Loving-kindness, or metta, as it is called in the Pali language, is a mantra of unconditional, inclusive kindness with no conditions; it does not depend on whether one “deserves” it or not; it is not restricted to friends and family; it extends out from personal categories to include all living beings. In our very divided world, cultivating care and compassion for those that may think differently or have different beliefs is so needed.
You begin with phrases that express what you wish most deeply for yourself, not just for today, but also in an enduring way. Phrases that are big enough and general enough that you can ultimately wish them for all of life, for all beings everywhere.
“May I Live in safety. May I be happy, May I be healthy. May I live with ease. ”
Now call to mind someone that you care deeply about–, someone who’s helped you in your life, someone who inspires you, someone you love. This could be a friend, a spouse, a child. You can visualize them, say their name to yourself. Get a feeling for their presence, and then direct the phrases of loving kindness to them. “May you live in safety, may you be happy, may you be healthy, may you live with ease. ”
Now call to mind someone you know who’s having a difficult time right now. They may have experienced a loss, or are in pain. Imagine them sitting in front of you. Say their name. Get a feeling for their presence and offer the phrases of loving-kindness to them.
“May you live in safety. May you be happy. May you be healthy, may you live with ease.”
Next, think of someone who plays some role in your life, some function that you don’t know very well, that you don’t have a particular feeling for, or against, someone that you see periodically. If someone like that comes to mind, imagine them sitting in front of you, and offer these same phrases of loving kindness to them.“May you live in safety. May you be happy. May you be healthy, may you live with ease. ”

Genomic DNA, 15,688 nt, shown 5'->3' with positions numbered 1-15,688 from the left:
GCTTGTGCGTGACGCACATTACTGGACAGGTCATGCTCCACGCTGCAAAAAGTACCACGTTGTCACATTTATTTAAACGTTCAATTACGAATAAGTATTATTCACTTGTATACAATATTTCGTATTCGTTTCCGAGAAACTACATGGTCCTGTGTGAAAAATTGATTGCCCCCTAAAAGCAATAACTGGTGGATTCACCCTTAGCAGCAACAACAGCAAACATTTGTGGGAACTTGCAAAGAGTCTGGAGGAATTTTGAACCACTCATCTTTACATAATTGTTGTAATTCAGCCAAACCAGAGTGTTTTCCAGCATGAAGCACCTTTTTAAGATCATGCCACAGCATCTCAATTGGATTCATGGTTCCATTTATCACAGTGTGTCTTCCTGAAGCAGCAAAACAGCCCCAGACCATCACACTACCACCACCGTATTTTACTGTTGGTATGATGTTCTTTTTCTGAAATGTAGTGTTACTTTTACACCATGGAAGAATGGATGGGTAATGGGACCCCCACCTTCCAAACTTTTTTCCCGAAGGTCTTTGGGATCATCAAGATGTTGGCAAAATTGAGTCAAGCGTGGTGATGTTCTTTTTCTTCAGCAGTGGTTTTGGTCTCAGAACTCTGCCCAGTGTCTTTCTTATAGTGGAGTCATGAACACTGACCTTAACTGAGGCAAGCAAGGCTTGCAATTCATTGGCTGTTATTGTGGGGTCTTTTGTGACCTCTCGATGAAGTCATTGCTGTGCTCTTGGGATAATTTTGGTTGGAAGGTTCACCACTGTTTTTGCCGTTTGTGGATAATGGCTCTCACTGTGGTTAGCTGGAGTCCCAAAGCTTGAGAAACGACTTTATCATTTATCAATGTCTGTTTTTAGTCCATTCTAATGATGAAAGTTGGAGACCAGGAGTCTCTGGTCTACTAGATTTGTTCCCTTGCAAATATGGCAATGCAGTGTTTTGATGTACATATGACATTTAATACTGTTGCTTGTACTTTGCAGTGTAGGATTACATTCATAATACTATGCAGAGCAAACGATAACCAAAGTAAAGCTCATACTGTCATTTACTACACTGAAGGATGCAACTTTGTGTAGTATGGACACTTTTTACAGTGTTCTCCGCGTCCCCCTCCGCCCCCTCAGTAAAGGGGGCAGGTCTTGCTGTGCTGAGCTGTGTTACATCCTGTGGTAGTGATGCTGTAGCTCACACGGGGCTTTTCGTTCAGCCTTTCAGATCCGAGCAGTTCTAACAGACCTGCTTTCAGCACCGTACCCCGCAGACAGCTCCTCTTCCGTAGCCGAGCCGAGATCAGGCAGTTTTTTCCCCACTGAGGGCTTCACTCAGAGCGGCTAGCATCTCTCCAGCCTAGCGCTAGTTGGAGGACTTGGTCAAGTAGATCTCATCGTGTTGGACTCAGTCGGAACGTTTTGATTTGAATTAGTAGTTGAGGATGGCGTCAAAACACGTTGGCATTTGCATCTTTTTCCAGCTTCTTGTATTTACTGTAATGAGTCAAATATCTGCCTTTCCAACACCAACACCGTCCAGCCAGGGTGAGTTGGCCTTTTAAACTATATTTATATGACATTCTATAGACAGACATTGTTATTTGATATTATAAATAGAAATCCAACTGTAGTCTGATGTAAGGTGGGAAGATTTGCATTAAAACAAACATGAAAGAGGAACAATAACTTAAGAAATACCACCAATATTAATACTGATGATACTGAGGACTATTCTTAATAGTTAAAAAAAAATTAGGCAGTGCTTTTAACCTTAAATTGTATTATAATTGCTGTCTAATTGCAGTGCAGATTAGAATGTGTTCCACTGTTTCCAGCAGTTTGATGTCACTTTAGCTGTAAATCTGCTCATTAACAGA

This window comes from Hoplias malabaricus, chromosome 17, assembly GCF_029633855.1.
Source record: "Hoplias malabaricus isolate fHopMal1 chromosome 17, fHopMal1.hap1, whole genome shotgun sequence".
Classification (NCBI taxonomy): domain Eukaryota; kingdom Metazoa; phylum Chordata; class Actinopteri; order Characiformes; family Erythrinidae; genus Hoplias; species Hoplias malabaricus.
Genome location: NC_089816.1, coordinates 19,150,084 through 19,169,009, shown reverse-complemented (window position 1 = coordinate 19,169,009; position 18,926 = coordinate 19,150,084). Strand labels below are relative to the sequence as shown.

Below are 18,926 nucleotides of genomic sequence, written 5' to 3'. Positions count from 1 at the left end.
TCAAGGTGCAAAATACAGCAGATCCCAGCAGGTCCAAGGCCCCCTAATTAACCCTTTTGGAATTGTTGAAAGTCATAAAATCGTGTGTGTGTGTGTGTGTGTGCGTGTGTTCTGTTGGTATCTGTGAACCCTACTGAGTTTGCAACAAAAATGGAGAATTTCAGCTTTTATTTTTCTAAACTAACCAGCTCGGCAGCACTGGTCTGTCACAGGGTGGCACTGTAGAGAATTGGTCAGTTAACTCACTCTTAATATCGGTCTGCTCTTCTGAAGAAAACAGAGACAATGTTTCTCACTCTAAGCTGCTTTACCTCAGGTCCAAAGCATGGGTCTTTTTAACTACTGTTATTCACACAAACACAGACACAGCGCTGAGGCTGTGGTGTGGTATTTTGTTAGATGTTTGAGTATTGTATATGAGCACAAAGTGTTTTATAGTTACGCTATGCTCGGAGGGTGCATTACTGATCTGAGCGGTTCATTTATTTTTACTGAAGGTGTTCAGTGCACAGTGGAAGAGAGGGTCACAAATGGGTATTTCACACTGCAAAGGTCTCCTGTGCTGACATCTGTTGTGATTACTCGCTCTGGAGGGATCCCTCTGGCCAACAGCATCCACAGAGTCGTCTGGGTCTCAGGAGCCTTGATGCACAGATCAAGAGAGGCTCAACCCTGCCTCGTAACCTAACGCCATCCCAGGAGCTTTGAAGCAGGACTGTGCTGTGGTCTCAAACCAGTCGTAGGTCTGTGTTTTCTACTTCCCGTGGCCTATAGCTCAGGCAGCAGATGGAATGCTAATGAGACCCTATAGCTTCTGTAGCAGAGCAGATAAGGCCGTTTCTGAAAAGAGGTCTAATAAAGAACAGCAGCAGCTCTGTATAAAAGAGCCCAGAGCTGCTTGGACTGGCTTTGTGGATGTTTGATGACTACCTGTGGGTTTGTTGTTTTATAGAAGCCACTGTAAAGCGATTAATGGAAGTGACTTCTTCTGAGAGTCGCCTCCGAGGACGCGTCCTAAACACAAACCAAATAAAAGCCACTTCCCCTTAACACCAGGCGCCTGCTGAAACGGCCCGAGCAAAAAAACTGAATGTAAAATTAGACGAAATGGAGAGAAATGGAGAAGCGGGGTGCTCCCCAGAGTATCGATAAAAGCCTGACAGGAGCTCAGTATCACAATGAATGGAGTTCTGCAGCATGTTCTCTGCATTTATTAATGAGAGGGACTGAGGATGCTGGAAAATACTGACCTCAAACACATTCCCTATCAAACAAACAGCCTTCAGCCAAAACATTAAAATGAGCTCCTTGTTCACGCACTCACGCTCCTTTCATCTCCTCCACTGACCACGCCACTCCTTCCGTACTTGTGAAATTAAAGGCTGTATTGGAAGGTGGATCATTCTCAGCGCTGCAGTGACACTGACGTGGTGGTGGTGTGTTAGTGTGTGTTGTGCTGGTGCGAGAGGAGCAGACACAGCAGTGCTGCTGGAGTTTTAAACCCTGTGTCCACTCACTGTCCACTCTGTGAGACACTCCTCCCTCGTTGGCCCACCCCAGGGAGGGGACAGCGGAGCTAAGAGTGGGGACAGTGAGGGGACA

Now call to mind someone you are having a difficult time with or a negative emotion towards. Someone you have a hard time getting along with. Picture this person sitting across from you. Repeat the phrases for this person. “May you live in safety. May you be happy. May you be healthy, may you live with ease. ”
When we connect into these phrases, aiming the heart in this way, we’re opening ourselves to the possibility of including, rather than excluding, of connecting, rather than overlooking, of caring, rather than being indifferent. And ultimately, we open in this way to all beings everywhere, without distinction, without separation.
“May all beings live in safety, be happy, be healthy, live with ease. All people, all animals, all creatures, all those in existence, near and far, known to us and unknown to us. All beings on the earth, in the air, in the water. Those being born, those dying. May all beings everywhere live in safety, be happy, be healthy, live with ease.”
Feel the energy of this intention extending infinitely in front of you, to either side, behind you, above and below. As the heart extends in a boundless way, leaving no one out; May all beings live in safety, be happy, be healthy, live with ease. ”